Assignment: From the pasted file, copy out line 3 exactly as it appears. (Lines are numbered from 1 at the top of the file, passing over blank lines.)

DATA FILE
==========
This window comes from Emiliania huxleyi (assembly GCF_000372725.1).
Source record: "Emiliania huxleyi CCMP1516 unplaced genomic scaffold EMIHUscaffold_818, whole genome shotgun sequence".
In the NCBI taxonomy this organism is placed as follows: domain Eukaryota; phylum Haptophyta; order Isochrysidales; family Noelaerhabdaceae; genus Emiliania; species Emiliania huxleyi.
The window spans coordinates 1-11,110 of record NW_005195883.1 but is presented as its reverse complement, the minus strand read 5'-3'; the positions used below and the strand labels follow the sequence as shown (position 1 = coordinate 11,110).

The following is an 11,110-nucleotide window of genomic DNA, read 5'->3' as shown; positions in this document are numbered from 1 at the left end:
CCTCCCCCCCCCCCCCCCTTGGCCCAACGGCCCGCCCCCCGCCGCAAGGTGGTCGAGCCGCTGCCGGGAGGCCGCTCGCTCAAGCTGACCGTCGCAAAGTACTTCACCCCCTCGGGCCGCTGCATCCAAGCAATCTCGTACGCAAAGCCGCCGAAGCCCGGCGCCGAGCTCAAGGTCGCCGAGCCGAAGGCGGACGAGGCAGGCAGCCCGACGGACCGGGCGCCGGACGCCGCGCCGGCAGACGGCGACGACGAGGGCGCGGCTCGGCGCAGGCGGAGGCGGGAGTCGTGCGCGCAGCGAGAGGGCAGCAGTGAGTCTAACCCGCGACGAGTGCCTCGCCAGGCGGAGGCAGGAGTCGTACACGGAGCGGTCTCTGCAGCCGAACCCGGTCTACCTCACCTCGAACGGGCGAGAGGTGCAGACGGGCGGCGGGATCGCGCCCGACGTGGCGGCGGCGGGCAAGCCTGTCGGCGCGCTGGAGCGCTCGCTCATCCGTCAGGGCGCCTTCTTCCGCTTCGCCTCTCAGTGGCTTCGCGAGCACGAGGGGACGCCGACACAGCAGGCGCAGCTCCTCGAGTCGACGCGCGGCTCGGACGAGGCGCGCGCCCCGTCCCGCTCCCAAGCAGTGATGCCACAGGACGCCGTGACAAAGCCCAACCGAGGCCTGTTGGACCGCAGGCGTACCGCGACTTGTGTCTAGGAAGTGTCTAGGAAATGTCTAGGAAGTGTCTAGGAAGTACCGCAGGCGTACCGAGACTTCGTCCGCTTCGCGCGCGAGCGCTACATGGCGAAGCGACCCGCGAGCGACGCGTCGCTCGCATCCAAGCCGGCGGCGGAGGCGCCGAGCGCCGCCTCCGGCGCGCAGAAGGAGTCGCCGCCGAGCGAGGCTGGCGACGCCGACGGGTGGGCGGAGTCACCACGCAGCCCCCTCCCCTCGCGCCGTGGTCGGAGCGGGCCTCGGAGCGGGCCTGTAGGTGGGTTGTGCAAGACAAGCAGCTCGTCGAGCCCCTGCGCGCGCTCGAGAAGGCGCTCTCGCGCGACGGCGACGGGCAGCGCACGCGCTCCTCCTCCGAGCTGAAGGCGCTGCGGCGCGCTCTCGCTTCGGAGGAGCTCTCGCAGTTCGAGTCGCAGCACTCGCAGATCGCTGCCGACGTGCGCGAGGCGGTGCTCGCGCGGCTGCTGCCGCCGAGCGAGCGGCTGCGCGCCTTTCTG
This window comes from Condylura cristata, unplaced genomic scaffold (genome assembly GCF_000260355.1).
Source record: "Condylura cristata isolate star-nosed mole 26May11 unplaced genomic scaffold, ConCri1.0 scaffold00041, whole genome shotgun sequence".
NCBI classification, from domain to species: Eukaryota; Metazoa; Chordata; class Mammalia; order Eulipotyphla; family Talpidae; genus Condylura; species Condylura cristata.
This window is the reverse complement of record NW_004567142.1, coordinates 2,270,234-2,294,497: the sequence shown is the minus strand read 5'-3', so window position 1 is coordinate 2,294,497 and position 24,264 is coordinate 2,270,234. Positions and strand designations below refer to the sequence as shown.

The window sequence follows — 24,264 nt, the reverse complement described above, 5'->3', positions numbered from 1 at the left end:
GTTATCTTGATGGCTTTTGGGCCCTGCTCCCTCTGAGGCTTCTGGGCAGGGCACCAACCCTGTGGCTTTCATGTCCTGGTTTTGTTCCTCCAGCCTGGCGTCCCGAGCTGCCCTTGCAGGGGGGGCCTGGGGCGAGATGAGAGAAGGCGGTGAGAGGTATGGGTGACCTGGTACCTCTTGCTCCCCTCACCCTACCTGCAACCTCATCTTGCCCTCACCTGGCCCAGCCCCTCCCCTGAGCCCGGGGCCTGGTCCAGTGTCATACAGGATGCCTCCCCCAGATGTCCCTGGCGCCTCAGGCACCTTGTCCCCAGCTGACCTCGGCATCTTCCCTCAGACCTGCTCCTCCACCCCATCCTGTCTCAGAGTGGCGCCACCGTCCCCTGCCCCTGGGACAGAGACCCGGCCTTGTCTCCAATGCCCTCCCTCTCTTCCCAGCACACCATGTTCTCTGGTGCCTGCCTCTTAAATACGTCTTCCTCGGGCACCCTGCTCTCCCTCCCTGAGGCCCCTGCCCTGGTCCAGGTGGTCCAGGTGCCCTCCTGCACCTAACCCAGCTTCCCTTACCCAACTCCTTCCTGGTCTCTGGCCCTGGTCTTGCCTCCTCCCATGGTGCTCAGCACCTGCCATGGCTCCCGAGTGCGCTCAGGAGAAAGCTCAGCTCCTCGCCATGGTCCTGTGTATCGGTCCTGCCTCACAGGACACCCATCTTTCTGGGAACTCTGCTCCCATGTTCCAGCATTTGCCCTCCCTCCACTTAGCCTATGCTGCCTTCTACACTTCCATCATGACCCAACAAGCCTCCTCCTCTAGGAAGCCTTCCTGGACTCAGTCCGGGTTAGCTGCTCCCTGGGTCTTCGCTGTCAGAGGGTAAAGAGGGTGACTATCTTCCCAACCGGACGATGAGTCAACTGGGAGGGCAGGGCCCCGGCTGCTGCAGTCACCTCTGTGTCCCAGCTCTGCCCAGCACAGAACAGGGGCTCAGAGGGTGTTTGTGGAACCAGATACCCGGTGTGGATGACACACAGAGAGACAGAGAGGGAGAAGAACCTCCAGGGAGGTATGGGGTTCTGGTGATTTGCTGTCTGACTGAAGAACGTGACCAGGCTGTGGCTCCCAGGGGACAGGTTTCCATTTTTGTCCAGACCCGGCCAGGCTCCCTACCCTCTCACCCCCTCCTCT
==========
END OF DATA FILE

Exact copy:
In the NCBI taxonomy this organism is placed as follows: domain Eukaryota; phylum Haptophyta; order Isochrysidales; family Noelaerhabdaceae; genus Emiliania; species Emiliania huxleyi.